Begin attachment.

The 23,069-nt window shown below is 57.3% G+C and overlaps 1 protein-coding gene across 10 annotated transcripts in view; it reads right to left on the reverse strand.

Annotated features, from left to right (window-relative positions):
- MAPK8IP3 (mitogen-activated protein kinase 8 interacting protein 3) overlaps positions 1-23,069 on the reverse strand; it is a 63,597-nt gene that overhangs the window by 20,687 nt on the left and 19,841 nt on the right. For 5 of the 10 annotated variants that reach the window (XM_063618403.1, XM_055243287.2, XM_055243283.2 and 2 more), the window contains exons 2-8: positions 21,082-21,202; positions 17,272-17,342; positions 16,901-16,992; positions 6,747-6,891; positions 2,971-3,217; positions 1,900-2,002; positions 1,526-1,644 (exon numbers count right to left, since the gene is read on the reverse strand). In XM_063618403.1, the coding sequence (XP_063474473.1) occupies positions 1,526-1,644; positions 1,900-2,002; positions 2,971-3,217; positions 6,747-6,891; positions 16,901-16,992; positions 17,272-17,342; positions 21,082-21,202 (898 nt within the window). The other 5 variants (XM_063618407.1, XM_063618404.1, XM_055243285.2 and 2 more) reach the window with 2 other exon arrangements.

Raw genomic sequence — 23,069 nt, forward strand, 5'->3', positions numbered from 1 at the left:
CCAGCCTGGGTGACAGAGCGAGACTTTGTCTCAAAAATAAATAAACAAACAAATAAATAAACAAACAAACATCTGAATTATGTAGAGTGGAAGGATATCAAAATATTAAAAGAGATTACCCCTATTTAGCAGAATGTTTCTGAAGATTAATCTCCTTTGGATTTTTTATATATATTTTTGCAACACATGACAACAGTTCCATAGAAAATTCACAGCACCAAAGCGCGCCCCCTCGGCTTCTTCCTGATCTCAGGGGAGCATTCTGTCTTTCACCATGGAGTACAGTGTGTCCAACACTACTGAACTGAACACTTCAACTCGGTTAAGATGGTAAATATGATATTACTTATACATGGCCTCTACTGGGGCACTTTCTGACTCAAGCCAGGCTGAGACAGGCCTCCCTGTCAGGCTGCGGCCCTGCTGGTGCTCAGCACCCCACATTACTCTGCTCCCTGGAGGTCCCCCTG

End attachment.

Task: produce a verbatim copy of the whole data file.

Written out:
The 23,069-nt window shown below is 57.3% G+C and overlaps 1 protein-coding gene across 10 annotated transcripts in view; it reads right to left on the reverse strand.

Annotated features, from left to right (window-relative positions):
- MAPK8IP3 (mitogen-activated protein kinase 8 interacting protein 3) overlaps positions 1-23,069 on the reverse strand; it is a 63,597-nt gene that overhangs the window by 20,687 nt on the left and 19,841 nt on the right. For 5 of the 10 annotated variants that reach the window (XM_063618403.1, XM_055243287.2, XM_055243283.2 and 2 more), the window contains exons 2-8: positions 21,082-21,202; positions 17,272-17,342; positions 16,901-16,992; positions 6,747-6,891; positions 2,971-3,217; positions 1,900-2,002; positions 1,526-1,644 (exon numbers count right to left, since the gene is read on the reverse strand). In XM_063618403.1, the coding sequence (XP_063474473.1) occupies positions 1,526-1,644; positions 1,900-2,002; positions 2,971-3,217; positions 6,747-6,891; positions 16,901-16,992; positions 17,272-17,342; positions 21,082-21,202 (898 nt within the window). The other 5 variants (XM_063618407.1, XM_063618404.1, XM_055243285.2 and 2 more) reach the window with 2 other exon arrangements.

Raw genomic sequence — 23,069 nt, forward strand, 5'->3', positions numbered from 1 at the left:
CCAGCCTGGGTGACAGAGCGAGACTTTGTCTCAAAAATAAATAAACAAACAAATAAATAAACAAACAAACATCTGAATTATGTAGAGTGGAAGGATATCAAAATATTAAAAGAGATTACCCCTATTTAGCAGAATGTTTCTGAAGATTAATCTCCTTTGGATTTTTTATATATATTTTTGCAACACATGACAACAGTTCCATAGAAAATTCACAGCACCAAAGCGCGCCCCCTCGGCTTCTTCCTGATCTCAGGGGAGCATTCTGTCTTTCACCATGGAGTACAGTGTGTCCAACACTACTGAACTGAACACTTCAACTCGGTTAAGATGGTAAATATGATATTACTTATACATGGCCTCTACTGGGGCACTTTCTGACTCAAGCCAGGCTGAGACAGGCCTCCCTGTCAGGCTGCGGCCCTGCTGGTGCTCAGCACCCCACATTACTCTGCTCCCTGGAGGTCCCCCTG